Posts Tagged With: Barack Obama

In Defense of “Wives, Mothers, and Daughters”

In case you missed it, certain feminist quarters have, in recent months, taken the Obama administration to task for his tendency to refer to women as “our wives, mothers, and daughters” in policy speeches. Back in February, a petition on the White House’s “We the People” page protested the President using similar language in his State of the Union speech. The feminist blogosphere has since been in a bit of a remarkably prolonged state of fury over what they perceive as a tendency to only value women in direct correlation to their relationship to men. One blogger recently equated talking about women in this more relational sense with “perpetuating rape culture by advancing the idea that a woman is only valuable in so much as she is loved or valued by a man.”

Now, all of this uproar over a relatively innocuous turn of phrase, (innocuous compared to, say, drone strikes against innocent women in Yemen and Pakistan), might seem a bit overblown. Far be it from me to wander unwittingly into the linguistic hinterland that is home to the contemporary gender-equality movement. However, behind all of this debate over the President’s language, I think something much more profound- and troubling- is taking place here.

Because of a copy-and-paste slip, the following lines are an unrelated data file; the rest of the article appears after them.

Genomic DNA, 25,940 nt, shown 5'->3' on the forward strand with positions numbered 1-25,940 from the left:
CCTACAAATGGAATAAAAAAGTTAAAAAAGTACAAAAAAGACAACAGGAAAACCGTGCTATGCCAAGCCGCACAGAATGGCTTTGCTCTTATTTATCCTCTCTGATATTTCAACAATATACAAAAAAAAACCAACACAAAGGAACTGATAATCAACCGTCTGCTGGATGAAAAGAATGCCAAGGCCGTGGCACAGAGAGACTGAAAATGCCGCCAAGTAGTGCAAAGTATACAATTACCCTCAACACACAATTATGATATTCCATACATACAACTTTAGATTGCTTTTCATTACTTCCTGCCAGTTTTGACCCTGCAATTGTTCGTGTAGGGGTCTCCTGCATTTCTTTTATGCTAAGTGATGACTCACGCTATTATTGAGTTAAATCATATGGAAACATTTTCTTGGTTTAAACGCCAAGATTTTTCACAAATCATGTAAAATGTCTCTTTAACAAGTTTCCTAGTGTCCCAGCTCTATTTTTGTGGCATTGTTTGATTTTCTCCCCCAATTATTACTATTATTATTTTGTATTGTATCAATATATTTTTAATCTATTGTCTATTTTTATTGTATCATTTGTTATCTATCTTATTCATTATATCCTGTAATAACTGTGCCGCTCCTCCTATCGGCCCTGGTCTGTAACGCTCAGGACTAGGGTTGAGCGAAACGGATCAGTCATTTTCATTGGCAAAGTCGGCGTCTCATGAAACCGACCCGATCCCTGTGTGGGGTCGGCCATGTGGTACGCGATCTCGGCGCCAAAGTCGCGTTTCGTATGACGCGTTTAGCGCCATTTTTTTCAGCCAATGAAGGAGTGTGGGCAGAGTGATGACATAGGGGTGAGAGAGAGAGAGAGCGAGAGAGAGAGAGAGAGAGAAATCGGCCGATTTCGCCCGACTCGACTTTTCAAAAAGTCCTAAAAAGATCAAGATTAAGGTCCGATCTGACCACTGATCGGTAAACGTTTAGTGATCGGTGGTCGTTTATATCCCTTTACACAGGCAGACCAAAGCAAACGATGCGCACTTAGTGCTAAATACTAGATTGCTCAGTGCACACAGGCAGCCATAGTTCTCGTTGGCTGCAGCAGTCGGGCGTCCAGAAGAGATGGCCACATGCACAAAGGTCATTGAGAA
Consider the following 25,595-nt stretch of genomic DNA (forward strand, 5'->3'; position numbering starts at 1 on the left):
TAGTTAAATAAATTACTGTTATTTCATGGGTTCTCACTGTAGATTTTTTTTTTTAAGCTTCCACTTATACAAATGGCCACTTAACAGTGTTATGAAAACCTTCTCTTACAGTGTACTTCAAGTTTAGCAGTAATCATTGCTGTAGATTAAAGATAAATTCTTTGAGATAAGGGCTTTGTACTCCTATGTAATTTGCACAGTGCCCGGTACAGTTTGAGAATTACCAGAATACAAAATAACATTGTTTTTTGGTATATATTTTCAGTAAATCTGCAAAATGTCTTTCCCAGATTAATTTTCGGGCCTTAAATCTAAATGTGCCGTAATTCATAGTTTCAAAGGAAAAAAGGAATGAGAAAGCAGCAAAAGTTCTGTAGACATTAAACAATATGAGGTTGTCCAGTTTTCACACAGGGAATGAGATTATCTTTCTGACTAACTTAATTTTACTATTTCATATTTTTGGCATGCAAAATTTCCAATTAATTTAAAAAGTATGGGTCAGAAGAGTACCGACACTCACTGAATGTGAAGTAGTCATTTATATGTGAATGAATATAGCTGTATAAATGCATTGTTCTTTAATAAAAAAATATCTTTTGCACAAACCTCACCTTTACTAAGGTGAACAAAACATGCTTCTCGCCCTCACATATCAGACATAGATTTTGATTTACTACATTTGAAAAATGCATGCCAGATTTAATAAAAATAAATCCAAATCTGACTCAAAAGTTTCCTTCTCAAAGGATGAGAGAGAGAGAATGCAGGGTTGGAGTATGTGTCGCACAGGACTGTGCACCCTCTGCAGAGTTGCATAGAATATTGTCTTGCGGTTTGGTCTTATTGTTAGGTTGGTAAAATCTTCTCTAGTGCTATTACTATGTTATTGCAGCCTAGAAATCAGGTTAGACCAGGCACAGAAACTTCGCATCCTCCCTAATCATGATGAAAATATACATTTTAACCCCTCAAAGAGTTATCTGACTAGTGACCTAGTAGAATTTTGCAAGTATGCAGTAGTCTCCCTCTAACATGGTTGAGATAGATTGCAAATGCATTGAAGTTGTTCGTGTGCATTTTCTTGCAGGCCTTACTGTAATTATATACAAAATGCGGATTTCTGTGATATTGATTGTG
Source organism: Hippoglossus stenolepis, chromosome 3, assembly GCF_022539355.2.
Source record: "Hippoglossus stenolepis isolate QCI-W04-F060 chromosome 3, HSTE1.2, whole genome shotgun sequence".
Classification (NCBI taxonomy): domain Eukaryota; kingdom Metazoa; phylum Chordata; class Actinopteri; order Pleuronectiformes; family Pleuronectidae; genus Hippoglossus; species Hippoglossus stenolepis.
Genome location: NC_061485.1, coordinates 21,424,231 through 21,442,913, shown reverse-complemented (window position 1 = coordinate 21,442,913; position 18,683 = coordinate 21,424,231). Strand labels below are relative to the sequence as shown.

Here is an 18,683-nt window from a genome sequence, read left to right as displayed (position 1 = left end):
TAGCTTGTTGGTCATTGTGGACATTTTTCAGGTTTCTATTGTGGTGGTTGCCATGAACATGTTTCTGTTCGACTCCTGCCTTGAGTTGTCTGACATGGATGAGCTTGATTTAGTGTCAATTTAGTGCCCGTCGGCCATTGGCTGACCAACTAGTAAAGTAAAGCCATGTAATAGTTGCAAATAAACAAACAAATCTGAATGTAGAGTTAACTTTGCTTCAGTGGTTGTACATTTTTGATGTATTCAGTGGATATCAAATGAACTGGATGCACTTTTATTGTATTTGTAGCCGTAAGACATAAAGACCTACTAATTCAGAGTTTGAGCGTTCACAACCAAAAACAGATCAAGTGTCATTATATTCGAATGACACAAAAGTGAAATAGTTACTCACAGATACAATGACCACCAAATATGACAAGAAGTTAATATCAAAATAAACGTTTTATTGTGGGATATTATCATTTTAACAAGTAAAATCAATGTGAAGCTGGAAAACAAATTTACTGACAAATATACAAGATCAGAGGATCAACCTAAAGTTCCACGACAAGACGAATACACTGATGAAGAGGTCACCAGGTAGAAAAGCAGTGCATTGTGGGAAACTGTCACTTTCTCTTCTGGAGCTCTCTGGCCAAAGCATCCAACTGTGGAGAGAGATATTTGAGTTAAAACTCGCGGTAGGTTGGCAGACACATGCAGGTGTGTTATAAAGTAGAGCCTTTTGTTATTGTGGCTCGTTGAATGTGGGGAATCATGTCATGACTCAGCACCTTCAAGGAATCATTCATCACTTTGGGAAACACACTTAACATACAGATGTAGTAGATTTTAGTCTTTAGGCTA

What is really being objected to is not so much the President’s choice of words but a particular understanding of human nature. The current culturally-prevalent view of human nature rests on an anthropological assumption that posits womankind as consisting, ultimately, of atomized female  individuals with no inherent social or familial obligations to any other individuals (male or female). Speaking generously, one could perhaps attribute this individualistic view of human nature to a misguided affirmation of the undeniable value of each individual man or woman. But to the extent that this modern anthropology advances each woman’s individual identity as an alternative to the preponderance of social/familial identities that traditionally have held sway over both genders, one can easily expect those (quite legitimate) relational identities to be seen as a threat to a woman’s true worth, which proponents of this view argue is internal and non-relational. In other words, to the extent that women see their relationships with other individuals (or with the Divine) as an integral part of their being, their status as women is somehow suspect. Melissa McEwan, who started the We the People petition against Obama’s “wives, mothers, and daughters” language, did so because she took exception to any expression of femininity that “defines women by their relationships to other people.”